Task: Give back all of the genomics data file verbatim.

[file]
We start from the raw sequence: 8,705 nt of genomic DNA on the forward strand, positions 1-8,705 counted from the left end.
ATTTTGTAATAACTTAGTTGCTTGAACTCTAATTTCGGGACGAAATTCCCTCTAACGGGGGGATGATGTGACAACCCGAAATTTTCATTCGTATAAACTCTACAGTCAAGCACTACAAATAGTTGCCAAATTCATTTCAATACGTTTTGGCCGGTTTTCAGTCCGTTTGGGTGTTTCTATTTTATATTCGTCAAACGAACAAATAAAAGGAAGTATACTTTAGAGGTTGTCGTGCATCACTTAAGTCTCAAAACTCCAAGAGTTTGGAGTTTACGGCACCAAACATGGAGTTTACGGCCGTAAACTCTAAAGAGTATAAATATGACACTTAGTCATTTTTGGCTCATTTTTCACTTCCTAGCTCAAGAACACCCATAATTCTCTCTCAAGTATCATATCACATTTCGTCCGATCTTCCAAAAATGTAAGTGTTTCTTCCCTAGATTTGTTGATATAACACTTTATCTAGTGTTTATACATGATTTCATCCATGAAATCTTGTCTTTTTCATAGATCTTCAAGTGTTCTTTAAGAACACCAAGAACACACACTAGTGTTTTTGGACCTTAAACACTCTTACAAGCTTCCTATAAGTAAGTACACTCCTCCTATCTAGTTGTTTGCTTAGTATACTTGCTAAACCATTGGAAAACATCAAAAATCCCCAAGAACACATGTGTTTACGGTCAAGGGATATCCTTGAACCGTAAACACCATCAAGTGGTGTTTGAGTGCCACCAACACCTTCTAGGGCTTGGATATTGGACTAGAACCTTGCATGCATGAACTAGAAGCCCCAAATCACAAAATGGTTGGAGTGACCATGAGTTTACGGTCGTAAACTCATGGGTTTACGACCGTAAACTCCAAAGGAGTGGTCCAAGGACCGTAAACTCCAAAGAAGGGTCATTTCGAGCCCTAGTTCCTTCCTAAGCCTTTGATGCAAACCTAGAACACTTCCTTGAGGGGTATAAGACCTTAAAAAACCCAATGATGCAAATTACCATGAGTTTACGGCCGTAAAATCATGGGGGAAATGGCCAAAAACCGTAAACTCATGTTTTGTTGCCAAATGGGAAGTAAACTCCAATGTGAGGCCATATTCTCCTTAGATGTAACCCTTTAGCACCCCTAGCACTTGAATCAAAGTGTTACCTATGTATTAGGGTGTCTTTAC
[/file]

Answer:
We start from the raw sequence: 8,705 nt of genomic DNA on the forward strand, positions 1-8,705 counted from the left end.
ATTTTGTAATAACTTAGTTGCTTGAACTCTAATTTCGGGACGAAATTCCCTCTAACGGGGGGATGATGTGACAACCCGAAATTTTCATTCGTATAAACTCTACAGTCAAGCACTACAAATAGTTGCCAAATTCATTTCAATACGTTTTGGCCGGTTTTCAGTCCGTTTGGGTGTTTCTATTTTATATTCGTCAAACGAACAAATAAAAGGAAGTATACTTTAGAGGTTGTCGTGCATCACTTAAGTCTCAAAACTCCAAGAGTTTGGAGTTTACGGCACCAAACATGGAGTTTACGGCCGTAAACTCTAAAGAGTATAAATATGACACTTAGTCATTTTTGGCTCATTTTTCACTTCCTAGCTCAAGAACACCCATAATTCTCTCTCAAGTATCATATCACATTTCGTCCGATCTTCCAAAAATGTAAGTGTTTCTTCCCTAGATTTGTTGATATAACACTTTATCTAGTGTTTATACATGATTTCATCCATGAAATCTTGTCTTTTTCATAGATCTTCAAGTGTTCTTTAAGAACACCAAGAACACACACTAGTGTTTTTGGACCTTAAACACTCTTACAAGCTTCCTATAAGTAAGTACACTCCTCCTATCTAGTTGTTTGCTTAGTATACTTGCTAAACCATTGGAAAACATCAAAAATCCCCAAGAACACATGTGTTTACGGTCAAGGGATATCCTTGAACCGTAAACACCATCAAGTGGTGTTTGAGTGCCACCAACACCTTCTAGGGCTTGGATATTGGACTAGAACCTTGCATGCATGAACTAGAAGCCCCAAATCACAAAATGGTTGGAGTGACCATGAGTTTACGGTCGTAAACTCATGGGTTTACGACCGTAAACTCCAAAGGAGTGGTCCAAGGACCGTAAACTCCAAAGAAGGGTCATTTCGAGCCCTAGTTCCTTCCTAAGCCTTTGATGCAAACCTAGAACACTTCCTTGAGGGGTATAAGACCTTAAAAAACCCAATGATGCAAATTACCATGAGTTTACGGCCGTAAAATCATGGGGGAAATGGCCAAAAACCGTAAACTCATGTTTTGTTGCCAAATGGGAAGTAAACTCCAATGTGAGGCCATATTCTCCTTAGATGTAACCCTTTAGCACCCCTAGCACTTGAATCAAAGTGTTACCTATGTATTAGGGTGTCTTTAC